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twelfth annual report.
confirm the conviction that such a School would prove of the utmost advantage to the Jewish population of Damascus. An interesting 11 Sketch of Life in Damascus," has been supplied by M. Fresco, and is reproduced in the Appendix.
Jerusalem.—(151 pupils : subvention, £100.)— Eighty of the pupils receive instruction in the following pursuits: carpentry, shoemaking, tailoring, turnery and smiths' work. Four boys are learning shecJiitah. Elementary instruction is given in the following subjects:—Hebrew, the translation of the Bible, Sacred history, grammar, Talmud; Arabic grammar, caligraphy, translation and composition; French grammar, reading and writing ; arithmetic and geography. Fifty of the pupils, who are lodged on the premises, receive three meals a day. Other pupils have, according to the means at the disposal of the Head Master, one meal or two meals a day. The payment of school-fees could only be afforded on the part of five pupils. Twenty children of Russian refugees had been successfully removed from the tuition of the missionaries. The expenses for the maintenance of these twenty children were being defrayed by an anonymous benefactor. The School, situated outside the Jaffa Gate, is built of lime-stone, and contains four class-rooms, a Synagogue,* a reception-room (which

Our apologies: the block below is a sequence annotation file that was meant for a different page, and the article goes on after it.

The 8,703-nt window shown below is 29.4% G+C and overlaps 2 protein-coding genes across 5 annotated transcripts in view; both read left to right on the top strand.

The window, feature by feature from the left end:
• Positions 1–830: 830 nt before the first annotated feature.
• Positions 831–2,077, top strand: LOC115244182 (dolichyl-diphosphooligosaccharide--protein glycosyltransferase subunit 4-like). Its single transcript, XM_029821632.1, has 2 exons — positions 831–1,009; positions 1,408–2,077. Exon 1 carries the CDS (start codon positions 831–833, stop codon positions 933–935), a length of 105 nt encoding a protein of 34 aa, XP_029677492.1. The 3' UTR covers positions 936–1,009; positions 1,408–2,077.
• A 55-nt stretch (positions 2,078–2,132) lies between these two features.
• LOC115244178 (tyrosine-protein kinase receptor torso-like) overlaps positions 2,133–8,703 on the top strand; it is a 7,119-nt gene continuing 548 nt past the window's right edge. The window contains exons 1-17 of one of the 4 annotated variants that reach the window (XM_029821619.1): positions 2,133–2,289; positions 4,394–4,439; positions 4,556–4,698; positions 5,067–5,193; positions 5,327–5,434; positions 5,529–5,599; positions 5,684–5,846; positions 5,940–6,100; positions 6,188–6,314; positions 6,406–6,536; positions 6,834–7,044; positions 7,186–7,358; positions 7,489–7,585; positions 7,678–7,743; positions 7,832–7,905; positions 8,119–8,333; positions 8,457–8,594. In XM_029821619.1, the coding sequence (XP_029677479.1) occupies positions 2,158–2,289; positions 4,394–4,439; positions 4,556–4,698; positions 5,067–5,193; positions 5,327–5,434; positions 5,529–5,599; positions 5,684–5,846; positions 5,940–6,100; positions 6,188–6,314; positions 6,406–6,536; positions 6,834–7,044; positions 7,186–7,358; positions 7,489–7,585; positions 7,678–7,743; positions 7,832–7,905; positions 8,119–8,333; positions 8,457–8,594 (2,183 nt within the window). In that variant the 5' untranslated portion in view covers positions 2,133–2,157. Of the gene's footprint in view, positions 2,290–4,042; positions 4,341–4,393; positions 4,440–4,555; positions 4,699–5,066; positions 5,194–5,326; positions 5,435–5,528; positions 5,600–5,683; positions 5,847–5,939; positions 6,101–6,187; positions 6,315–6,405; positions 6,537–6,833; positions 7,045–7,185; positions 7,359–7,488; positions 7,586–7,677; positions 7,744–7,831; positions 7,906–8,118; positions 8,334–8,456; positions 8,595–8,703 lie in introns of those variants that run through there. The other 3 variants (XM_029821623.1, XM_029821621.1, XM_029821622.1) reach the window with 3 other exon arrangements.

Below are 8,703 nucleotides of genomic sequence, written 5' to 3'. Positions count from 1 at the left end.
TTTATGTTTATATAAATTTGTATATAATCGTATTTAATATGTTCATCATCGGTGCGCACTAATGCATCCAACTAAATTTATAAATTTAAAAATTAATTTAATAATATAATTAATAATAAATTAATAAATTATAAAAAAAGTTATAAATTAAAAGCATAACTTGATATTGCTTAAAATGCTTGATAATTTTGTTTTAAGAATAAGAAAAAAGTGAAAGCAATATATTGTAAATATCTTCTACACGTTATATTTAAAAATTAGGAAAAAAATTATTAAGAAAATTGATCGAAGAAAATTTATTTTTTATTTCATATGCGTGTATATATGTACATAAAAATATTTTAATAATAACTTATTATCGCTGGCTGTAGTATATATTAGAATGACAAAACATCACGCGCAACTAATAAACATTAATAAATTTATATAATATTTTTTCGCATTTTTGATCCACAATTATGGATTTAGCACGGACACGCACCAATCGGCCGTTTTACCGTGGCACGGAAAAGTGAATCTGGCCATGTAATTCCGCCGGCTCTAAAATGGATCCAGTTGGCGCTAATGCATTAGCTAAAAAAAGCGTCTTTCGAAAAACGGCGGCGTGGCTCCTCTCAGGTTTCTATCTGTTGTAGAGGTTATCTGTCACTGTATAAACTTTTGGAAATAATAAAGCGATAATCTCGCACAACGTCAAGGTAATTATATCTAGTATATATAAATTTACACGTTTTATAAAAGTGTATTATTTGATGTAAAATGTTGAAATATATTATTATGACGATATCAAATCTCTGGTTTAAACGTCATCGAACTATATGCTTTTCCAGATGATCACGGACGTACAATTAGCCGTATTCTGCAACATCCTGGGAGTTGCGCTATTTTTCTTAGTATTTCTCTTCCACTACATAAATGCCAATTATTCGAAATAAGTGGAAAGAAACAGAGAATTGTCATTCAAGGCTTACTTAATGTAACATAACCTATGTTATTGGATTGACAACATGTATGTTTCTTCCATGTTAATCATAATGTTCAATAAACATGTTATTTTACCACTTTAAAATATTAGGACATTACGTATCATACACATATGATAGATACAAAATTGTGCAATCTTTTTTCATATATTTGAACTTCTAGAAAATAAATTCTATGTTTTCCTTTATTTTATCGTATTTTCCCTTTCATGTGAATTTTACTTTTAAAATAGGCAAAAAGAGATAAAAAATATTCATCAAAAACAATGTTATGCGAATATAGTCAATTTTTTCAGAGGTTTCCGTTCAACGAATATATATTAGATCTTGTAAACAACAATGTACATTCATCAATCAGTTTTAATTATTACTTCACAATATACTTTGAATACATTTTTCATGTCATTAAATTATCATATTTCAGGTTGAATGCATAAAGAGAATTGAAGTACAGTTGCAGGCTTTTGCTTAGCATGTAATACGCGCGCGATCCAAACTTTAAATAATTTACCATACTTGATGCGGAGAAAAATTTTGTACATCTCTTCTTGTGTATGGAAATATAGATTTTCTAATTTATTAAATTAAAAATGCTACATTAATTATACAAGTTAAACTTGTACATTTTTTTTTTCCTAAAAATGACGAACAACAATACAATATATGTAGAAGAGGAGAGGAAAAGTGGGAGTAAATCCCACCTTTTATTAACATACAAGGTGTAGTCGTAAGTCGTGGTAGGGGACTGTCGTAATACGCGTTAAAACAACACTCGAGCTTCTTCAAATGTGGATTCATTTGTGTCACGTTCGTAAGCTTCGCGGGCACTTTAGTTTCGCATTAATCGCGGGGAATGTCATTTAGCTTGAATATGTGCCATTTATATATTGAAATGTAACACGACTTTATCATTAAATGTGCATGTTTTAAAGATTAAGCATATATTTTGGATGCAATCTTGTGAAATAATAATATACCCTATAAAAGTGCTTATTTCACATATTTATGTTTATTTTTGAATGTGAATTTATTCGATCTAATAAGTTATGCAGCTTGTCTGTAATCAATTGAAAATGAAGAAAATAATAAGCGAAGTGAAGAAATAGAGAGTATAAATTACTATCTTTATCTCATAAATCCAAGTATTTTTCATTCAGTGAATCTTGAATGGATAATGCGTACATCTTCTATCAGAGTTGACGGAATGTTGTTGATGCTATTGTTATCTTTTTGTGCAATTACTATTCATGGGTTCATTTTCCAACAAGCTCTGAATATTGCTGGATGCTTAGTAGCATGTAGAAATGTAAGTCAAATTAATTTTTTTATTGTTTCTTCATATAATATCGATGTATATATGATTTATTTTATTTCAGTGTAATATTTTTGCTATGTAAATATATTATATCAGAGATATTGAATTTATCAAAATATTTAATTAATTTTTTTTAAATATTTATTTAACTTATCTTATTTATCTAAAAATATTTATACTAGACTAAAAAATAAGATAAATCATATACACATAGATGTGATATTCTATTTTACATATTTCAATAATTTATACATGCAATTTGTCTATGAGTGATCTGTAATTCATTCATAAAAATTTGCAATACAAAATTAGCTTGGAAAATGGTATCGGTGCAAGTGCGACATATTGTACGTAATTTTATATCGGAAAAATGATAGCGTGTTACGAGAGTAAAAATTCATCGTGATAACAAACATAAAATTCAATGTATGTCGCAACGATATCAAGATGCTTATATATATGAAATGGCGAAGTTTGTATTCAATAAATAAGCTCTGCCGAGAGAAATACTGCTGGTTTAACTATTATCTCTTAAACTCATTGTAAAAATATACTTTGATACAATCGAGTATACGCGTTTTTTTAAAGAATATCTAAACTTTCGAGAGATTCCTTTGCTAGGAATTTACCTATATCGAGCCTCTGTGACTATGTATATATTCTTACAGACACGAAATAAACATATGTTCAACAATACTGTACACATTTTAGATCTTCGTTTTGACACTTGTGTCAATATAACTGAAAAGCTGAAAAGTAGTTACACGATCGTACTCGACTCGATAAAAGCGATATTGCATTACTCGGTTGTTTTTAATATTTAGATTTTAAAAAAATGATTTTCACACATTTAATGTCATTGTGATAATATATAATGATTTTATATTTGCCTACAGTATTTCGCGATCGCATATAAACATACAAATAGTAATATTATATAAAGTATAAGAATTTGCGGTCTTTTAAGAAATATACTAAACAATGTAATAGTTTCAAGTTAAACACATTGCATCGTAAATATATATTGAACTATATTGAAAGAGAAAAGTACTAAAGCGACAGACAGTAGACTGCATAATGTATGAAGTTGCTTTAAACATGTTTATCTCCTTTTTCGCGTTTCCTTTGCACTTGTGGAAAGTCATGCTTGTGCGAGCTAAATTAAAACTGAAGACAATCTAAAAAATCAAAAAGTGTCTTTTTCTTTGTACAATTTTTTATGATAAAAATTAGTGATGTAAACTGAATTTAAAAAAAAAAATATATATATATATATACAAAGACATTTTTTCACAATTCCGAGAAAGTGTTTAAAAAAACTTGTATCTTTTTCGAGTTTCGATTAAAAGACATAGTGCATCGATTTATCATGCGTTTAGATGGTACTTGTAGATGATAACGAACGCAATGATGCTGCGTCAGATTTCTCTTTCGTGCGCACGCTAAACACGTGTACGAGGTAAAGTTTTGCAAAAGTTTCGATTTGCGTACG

* The following fact deserves to be noticed. A pupil, fourteen years old, who shows great proficiency in Jewisli knowledge, and is gifted with remarkable eloquence, preaches every Saturday in the Synagogue, and succeeds in rivetting the attention of the congregants by his fervid and impressive delivery,
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